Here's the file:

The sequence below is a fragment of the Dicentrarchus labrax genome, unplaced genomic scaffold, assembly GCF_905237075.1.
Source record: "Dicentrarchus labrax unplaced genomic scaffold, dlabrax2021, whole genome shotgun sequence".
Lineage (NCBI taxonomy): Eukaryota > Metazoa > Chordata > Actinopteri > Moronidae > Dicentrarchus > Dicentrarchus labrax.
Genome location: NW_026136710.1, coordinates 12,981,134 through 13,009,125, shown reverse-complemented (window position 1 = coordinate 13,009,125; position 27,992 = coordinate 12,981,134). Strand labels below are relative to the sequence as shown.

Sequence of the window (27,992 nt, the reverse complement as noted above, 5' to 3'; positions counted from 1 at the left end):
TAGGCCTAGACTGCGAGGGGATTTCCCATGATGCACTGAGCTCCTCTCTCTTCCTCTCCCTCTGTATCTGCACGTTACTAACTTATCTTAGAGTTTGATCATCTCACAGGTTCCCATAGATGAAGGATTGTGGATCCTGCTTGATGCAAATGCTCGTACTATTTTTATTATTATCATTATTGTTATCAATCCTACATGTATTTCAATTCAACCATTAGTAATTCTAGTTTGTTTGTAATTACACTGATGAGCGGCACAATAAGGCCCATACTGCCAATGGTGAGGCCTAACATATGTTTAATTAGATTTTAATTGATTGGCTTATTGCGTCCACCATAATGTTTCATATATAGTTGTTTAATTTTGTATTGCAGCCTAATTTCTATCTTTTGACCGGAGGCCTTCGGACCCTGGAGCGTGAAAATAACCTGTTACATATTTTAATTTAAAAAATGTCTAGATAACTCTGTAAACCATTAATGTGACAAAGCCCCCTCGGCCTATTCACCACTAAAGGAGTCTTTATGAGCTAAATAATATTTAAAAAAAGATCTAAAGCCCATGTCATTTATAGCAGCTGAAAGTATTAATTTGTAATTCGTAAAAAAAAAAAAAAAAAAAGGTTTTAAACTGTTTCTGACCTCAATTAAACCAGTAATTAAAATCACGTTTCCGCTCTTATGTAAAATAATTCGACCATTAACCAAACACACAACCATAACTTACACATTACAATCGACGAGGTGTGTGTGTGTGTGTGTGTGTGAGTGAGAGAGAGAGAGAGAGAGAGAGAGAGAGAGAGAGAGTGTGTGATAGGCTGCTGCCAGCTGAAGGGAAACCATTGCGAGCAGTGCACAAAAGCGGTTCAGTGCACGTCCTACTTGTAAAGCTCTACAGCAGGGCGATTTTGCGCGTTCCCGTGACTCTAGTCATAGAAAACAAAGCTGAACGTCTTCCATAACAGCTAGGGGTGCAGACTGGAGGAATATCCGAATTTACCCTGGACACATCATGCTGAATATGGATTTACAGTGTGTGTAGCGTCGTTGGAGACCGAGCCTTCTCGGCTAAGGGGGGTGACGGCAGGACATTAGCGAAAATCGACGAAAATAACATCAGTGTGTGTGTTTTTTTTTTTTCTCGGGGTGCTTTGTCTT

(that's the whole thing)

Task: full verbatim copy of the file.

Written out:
The sequence below is a fragment of the Dicentrarchus labrax genome, unplaced genomic scaffold, assembly GCF_905237075.1.
Source record: "Dicentrarchus labrax unplaced genomic scaffold, dlabrax2021, whole genome shotgun sequence".
Lineage (NCBI taxonomy): Eukaryota > Metazoa > Chordata > Actinopteri > Moronidae > Dicentrarchus > Dicentrarchus labrax.
Genome location: NW_026136710.1, coordinates 12,981,134 through 13,009,125, shown reverse-complemented (window position 1 = coordinate 13,009,125; position 27,992 = coordinate 12,981,134). Strand labels below are relative to the sequence as shown.

Sequence of the window (27,992 nt, the reverse complement as noted above, 5' to 3'; positions counted from 1 at the left end):
TAGGCCTAGACTGCGAGGGGATTTCCCATGATGCACTGAGCTCCTCTCTCTTCCTCTCCCTCTGTATCTGCACGTTACTAACTTATCTTAGAGTTTGATCATCTCACAGGTTCCCATAGATGAAGGATTGTGGATCCTGCTTGATGCAAATGCTCGTACTATTTTTATTATTATCATTATTGTTATCAATCCTACATGTATTTCAATTCAACCATTAGTAATTCTAGTTTGTTTGTAATTACACTGATGAGCGGCACAATAAGGCCCATACTGCCAATGGTGAGGCCTAACATATGTTTAATTAGATTTTAATTGATTGGCTTATTGCGTCCACCATAATGTTTCATATATAGTTGTTTAATTTTGTATTGCAGCCTAATTTCTATCTTTTGACCGGAGGCCTTCGGACCCTGGAGCGTGAAAATAACCTGTTACATATTTTAATTTAAAAAATGTCTAGATAACTCTGTAAACCATTAATGTGACAAAGCCCCCTCGGCCTATTCACCACTAAAGGAGTCTTTATGAGCTAAATAATATTTAAAAAAAGATCTAAAGCCCATGTCATTTATAGCAGCTGAAAGTATTAATTTGTAATTCGTAAAAAAAAAAAAAAAAAAAGGTTTTAAACTGTTTCTGACCTCAATTAAACCAGTAATTAAAATCACGTTTCCGCTCTTATGTAAAATAATTCGACCATTAACCAAACACACAACCATAACTTACACATTACAATCGACGAGGTGTGTGTGTGTGTGTGTGTGTGAGTGAGAGAGAGAGAGAGAGAGAGAGAGAGAGAGAGAGAGTGTGTGATAGGCTGCTGCCAGCTGAAGGGAAACCATTGCGAGCAGTGCACAAAAGCGGTTCAGTGCACGTCCTACTTGTAAAGCTCTACAGCAGGGCGATTTTGCGCGTTCCCGTGACTCTAGTCATAGAAAACAAAGCTGAACGTCTTCCATAACAGCTAGGGGTGCAGACTGGAGGAATATCCGAATTTACCCTGGACACATCATGCTGAATATGGATTTACAGTGTGTGTAGCGTCGTTGGAGACCGAGCCTTCTCGGCTAAGGGGGGTGACGGCAGGACATTAGCGAAAATCGACGAAAATAACATCAGTGTGTGTGTTTTTTTTTTTTCTCGGGGTGCTTTGTCTT